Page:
By Karen Lo
A new report from Clear Labs — the same food analysts who found that at least 10 percent of vegetarian hot dogs contain meat — suggests some troubling things about the making of veggie burgers.
In a sample of 89 veggie burgers collected from a range of brands, Clear Labs identified several problems with “substitution, hygienic issues, and pathogenic contamination.”
— Clear Labs (@ClearLabsInc) May 10, 2016
One purported “black bean burger” was found to contain no black beans at all, according to the study, while four of the veggie burgers tested did contain pathogenic DNA that could lead to food poisoning.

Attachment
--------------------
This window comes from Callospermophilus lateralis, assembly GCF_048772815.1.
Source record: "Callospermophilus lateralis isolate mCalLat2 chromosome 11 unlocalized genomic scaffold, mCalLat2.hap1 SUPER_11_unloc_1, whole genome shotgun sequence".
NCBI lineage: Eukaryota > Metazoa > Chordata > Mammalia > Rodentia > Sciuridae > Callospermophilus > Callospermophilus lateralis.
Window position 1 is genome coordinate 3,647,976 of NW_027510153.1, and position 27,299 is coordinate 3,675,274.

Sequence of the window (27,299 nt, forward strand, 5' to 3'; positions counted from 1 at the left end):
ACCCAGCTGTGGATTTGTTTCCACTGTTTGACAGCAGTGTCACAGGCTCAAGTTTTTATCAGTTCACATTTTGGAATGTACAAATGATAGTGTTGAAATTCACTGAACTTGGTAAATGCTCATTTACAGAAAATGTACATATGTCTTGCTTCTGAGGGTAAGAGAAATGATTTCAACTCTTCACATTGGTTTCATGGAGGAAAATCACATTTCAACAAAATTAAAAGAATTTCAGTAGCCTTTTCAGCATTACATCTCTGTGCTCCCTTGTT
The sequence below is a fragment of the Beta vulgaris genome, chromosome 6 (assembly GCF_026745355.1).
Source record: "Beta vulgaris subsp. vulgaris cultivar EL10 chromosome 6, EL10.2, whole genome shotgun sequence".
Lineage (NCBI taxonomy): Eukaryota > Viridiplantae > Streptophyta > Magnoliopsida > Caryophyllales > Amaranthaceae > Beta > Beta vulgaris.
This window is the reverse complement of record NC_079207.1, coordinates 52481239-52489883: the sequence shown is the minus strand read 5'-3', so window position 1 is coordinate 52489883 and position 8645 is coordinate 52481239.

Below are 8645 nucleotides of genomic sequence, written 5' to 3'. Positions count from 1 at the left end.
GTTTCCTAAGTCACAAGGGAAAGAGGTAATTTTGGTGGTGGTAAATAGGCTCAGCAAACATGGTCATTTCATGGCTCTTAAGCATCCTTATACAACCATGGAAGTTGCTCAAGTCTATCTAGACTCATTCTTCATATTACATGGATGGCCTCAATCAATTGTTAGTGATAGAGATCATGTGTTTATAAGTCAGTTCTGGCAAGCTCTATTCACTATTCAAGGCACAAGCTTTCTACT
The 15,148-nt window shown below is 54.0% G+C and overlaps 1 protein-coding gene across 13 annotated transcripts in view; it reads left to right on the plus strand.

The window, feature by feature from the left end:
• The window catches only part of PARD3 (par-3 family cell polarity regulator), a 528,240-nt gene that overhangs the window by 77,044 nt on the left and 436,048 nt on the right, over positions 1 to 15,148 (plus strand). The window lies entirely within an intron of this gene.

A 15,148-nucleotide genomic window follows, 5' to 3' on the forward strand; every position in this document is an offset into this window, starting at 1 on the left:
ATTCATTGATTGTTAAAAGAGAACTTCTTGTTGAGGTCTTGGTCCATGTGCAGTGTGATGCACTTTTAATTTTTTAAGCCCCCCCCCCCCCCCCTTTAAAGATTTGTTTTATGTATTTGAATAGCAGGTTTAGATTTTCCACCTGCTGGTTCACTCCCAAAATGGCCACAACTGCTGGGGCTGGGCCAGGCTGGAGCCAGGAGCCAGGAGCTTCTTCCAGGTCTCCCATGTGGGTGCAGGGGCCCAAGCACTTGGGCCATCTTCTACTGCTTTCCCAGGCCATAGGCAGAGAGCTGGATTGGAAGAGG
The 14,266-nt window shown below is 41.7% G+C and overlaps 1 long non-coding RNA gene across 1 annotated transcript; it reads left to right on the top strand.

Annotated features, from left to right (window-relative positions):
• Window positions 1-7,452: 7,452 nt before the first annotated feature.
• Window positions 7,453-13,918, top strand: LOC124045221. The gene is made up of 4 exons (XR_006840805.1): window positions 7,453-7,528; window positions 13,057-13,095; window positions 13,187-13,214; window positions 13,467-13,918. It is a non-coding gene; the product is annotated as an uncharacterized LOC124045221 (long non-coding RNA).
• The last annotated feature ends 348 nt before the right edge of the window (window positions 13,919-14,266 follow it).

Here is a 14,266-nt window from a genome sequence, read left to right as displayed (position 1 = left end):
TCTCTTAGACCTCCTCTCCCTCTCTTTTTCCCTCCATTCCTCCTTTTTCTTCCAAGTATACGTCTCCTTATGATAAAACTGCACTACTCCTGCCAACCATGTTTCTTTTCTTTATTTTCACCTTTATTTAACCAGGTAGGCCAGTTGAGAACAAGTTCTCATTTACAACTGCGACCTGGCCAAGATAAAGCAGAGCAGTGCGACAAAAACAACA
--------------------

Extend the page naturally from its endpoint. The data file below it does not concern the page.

Also notable was the fact that the study, which examined the contents of all kinds of burgers, found that 23.6 percent of vegetarian patties contained “some form of discrepancy between product and label,” while just 13.6 percent of all samples tested indicated a discrepancy. Of the samples found to be missing ingredients listed on their labels, all 14 were vegetarian products.
“Our findings suggest that the beef industry as a whole has benefited from stringent regulation and aggressive testing requirements,” Clear Labs said in its report.
“Vegetarian products, however, were shown to have “pervasive issues in food quality.”
The study does not cite specific brands but Clear Labs says its findings should help inform vegetarian burger producers “of unknown risks and the potential need for more stringent safety measures, and manufacturers should ensure there is clear, consistent, and adamant labeling of best-handling practices at home on all products.”
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